One last ridgerun north, up and over Gulf Hagas mountain, to Sidney Tappen Campsite. It makes for a sweet 14 mile day. Only a bit of abandoned gear is there, making my day pack just a little heavier because its also soaked.
Parts of Maine look the same, spring or fall. Mossy trunks and roots cover the ground like a surreal fairyland.
Then you have the combination effect. Mossy roots surrounded by tons of fallen leaves.
Once I even headed down a water drainage bar, the leaves were so thick it obscured the trail. Not to worry. No white blazes are on the water bar trail. I return, head south over padded ground.
The next morning, just after daylight, I notice two plastic bags on the south side of the river. I cross in my black rubber boots. A bit of river overcomes the top. The West Pleasant is nearly knee deep and cold as Hades.
I groan. Can't believe my eyes. Here, on the ground, is a resupply. The receipt is inside. Thirty five bucks of food. A name it taped to one bag. Now conflicted, do I remove this animal attractant? A resupply should always be hung, off the landing, in waterproof bag, as you would a bear bag.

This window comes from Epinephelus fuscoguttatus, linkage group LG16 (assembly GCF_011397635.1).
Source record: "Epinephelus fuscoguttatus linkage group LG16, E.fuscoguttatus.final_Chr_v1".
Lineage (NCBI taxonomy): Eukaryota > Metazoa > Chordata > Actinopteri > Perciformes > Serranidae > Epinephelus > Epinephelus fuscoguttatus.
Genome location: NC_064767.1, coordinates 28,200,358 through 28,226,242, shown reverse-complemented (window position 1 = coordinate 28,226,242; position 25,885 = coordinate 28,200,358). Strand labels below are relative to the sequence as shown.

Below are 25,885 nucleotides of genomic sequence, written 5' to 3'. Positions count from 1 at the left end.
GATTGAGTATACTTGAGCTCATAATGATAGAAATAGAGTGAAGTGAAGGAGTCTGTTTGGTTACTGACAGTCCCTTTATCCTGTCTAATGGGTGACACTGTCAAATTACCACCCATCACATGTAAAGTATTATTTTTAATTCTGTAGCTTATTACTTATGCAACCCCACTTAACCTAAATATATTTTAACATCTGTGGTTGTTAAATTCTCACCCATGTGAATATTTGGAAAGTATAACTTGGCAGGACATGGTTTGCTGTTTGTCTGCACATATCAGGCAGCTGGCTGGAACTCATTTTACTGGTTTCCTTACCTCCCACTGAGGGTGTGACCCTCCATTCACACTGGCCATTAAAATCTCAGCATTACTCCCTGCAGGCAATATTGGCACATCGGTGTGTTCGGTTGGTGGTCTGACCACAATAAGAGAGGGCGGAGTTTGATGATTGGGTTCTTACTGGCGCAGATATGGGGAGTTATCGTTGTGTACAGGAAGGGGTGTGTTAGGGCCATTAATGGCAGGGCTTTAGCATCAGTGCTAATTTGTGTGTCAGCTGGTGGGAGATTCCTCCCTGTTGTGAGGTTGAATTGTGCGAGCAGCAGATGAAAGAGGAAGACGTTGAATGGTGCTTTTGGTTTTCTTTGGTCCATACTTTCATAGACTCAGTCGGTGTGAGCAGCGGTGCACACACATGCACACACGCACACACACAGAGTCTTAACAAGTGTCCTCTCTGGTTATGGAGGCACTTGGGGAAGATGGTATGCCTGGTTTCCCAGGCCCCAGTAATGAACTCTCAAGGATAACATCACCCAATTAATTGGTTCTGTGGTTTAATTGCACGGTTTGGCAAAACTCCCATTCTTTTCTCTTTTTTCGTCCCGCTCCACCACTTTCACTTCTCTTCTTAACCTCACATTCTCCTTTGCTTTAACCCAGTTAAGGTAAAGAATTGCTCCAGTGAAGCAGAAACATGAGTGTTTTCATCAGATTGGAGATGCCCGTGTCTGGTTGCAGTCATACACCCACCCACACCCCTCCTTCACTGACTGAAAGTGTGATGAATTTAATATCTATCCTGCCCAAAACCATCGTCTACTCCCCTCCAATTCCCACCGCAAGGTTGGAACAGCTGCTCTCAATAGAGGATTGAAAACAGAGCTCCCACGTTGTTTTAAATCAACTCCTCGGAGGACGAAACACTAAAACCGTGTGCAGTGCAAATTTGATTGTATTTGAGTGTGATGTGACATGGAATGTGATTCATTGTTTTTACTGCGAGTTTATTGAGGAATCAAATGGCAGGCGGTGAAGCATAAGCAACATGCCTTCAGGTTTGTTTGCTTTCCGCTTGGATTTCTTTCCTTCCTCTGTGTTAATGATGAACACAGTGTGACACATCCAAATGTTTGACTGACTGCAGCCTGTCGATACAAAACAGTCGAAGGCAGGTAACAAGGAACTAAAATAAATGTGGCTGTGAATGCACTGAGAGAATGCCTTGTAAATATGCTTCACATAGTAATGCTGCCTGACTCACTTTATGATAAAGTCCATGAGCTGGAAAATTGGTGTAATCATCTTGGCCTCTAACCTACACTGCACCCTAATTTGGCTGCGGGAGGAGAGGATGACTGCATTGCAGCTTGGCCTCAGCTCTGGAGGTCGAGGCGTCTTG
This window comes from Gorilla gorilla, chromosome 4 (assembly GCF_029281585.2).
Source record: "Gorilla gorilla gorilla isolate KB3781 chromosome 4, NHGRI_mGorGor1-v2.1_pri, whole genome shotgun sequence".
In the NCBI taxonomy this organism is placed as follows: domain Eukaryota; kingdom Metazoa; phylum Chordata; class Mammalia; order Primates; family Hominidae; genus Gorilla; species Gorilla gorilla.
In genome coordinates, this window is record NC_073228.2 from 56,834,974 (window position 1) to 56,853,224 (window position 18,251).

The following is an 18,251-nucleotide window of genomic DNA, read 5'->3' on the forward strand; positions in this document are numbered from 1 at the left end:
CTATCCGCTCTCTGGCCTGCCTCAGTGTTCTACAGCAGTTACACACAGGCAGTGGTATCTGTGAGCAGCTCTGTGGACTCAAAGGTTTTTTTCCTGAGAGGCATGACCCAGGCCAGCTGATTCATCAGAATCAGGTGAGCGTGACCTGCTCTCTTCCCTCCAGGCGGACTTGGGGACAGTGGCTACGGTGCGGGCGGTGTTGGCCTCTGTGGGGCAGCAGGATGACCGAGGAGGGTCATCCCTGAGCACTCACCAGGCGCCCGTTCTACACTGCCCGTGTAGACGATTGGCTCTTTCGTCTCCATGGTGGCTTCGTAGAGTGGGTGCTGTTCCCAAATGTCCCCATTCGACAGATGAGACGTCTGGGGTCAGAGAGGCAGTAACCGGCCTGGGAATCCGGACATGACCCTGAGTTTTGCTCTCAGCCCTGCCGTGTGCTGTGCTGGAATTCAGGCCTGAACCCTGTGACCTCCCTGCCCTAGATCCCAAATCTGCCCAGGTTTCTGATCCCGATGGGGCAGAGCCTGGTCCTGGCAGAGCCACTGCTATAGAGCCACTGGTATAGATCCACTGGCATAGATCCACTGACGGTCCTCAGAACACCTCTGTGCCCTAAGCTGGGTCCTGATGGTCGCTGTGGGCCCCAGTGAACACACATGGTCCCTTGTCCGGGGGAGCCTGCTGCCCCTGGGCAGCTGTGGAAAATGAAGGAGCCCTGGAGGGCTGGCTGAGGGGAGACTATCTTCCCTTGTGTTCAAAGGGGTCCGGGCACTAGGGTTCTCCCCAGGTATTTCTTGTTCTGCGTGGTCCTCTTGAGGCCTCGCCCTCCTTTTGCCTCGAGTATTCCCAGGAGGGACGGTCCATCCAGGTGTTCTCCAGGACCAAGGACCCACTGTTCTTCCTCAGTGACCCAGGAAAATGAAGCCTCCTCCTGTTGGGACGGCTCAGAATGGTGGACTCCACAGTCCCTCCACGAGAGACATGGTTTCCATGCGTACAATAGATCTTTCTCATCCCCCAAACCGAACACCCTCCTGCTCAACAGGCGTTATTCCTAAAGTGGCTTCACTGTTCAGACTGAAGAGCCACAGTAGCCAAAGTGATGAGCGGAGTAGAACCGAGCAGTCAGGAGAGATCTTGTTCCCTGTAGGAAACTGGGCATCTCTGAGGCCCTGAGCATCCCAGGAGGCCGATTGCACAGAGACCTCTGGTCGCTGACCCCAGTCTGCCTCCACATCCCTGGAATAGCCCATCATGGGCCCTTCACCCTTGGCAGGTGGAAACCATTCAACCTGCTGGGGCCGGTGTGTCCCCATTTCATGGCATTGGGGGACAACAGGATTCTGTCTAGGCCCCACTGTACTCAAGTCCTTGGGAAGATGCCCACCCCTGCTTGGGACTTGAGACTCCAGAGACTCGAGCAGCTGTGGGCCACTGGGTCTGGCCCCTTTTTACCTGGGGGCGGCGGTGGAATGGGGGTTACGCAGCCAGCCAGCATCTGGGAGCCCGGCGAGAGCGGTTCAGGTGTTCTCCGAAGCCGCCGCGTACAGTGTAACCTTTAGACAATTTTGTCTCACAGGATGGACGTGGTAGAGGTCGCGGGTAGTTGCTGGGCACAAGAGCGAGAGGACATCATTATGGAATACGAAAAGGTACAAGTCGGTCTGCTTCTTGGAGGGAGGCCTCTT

But, if I remove this, if/when the hiker shows up, she will not have her food for the next 70 miles.
Its not right. We've been warned, if this were "trail magic" I'd probably remove it. This is completely against all Leave No Trace Principles.
Inspired to make a video, Wrong way to resupply I talk about the issues behind random food drops.
And really, the Hundred Mile Wilderness should be treated as such, in my humble opinion. Its the grand finale, leading to the Holy Mountain. I'm wondering, if a poll were taken, how many have done it this year without a resupply.